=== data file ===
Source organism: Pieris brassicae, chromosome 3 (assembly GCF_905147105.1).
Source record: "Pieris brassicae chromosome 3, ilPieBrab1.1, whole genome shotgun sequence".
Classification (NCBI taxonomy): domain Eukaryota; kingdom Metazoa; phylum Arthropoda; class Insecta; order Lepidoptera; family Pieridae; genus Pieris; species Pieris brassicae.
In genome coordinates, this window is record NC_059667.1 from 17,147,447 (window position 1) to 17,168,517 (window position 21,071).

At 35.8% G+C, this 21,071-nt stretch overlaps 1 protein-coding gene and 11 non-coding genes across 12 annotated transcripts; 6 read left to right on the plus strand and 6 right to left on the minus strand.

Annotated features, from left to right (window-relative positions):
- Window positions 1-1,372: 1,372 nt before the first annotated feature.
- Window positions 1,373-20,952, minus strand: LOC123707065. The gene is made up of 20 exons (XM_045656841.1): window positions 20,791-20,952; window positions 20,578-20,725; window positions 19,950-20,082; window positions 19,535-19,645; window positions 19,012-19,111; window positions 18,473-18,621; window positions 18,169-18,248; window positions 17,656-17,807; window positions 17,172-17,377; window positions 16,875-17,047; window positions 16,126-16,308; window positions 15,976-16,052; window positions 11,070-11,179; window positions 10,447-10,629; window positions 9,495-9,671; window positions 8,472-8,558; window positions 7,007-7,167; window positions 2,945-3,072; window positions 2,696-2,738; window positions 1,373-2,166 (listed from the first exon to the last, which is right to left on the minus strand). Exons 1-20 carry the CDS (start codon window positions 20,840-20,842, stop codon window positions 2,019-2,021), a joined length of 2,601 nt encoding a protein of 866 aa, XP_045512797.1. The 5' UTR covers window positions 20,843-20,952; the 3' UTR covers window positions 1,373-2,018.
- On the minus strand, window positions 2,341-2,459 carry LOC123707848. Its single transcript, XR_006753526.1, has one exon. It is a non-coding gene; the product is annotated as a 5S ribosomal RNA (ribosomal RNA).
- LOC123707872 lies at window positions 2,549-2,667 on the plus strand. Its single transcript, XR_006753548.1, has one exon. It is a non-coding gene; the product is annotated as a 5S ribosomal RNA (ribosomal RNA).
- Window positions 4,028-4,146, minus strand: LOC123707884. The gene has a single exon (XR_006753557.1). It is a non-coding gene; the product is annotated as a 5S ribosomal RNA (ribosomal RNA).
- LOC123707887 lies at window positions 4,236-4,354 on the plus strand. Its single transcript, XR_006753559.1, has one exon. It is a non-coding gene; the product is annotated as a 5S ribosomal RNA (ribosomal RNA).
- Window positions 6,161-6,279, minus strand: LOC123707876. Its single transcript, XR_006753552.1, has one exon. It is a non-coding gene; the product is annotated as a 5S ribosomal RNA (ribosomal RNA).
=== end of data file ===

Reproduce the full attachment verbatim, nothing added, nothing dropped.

Source organism: Pieris brassicae, chromosome 3 (assembly GCF_905147105.1).
Source record: "Pieris brassicae chromosome 3, ilPieBrab1.1, whole genome shotgun sequence".
Classification (NCBI taxonomy): domain Eukaryota; kingdom Metazoa; phylum Arthropoda; class Insecta; order Lepidoptera; family Pieridae; genus Pieris; species Pieris brassicae.
In genome coordinates, this window is record NC_059667.1 from 17,147,447 (window position 1) to 17,168,517 (window position 21,071).

At 35.8% G+C, this 21,071-nt stretch overlaps 1 protein-coding gene and 11 non-coding genes across 12 annotated transcripts; 6 read left to right on the plus strand and 6 right to left on the minus strand.

Annotated features, from left to right (window-relative positions):
- Window positions 1-1,372: 1,372 nt before the first annotated feature.
- Window positions 1,373-20,952, minus strand: LOC123707065. The gene is made up of 20 exons (XM_045656841.1): window positions 20,791-20,952; window positions 20,578-20,725; window positions 19,950-20,082; window positions 19,535-19,645; window positions 19,012-19,111; window positions 18,473-18,621; window positions 18,169-18,248; window positions 17,656-17,807; window positions 17,172-17,377; window positions 16,875-17,047; window positions 16,126-16,308; window positions 15,976-16,052; window positions 11,070-11,179; window positions 10,447-10,629; window positions 9,495-9,671; window positions 8,472-8,558; window positions 7,007-7,167; window positions 2,945-3,072; window positions 2,696-2,738; window positions 1,373-2,166 (listed from the first exon to the last, which is right to left on the minus strand). Exons 1-20 carry the CDS (start codon window positions 20,840-20,842, stop codon window positions 2,019-2,021), a joined length of 2,601 nt encoding a protein of 866 aa, XP_045512797.1. The 5' UTR covers window positions 20,843-20,952; the 3' UTR covers window positions 1,373-2,018.
- On the minus strand, window positions 2,341-2,459 carry LOC123707848. Its single transcript, XR_006753526.1, has one exon. It is a non-coding gene; the product is annotated as a 5S ribosomal RNA (ribosomal RNA).
- LOC123707872 lies at window positions 2,549-2,667 on the plus strand. Its single transcript, XR_006753548.1, has one exon. It is a non-coding gene; the product is annotated as a 5S ribosomal RNA (ribosomal RNA).
- Window positions 4,028-4,146, minus strand: LOC123707884. The gene has a single exon (XR_006753557.1). It is a non-coding gene; the product is annotated as a 5S ribosomal RNA (ribosomal RNA).
- LOC123707887 lies at window positions 4,236-4,354 on the plus strand. Its single transcript, XR_006753559.1, has one exon. It is a non-coding gene; the product is annotated as a 5S ribosomal RNA (ribosomal RNA).
- Window positions 6,161-6,279, minus strand: LOC123707876. Its single transcript, XR_006753552.1, has one exon. It is a non-coding gene; the product is annotated as a 5S ribosomal RNA (ribosomal RNA).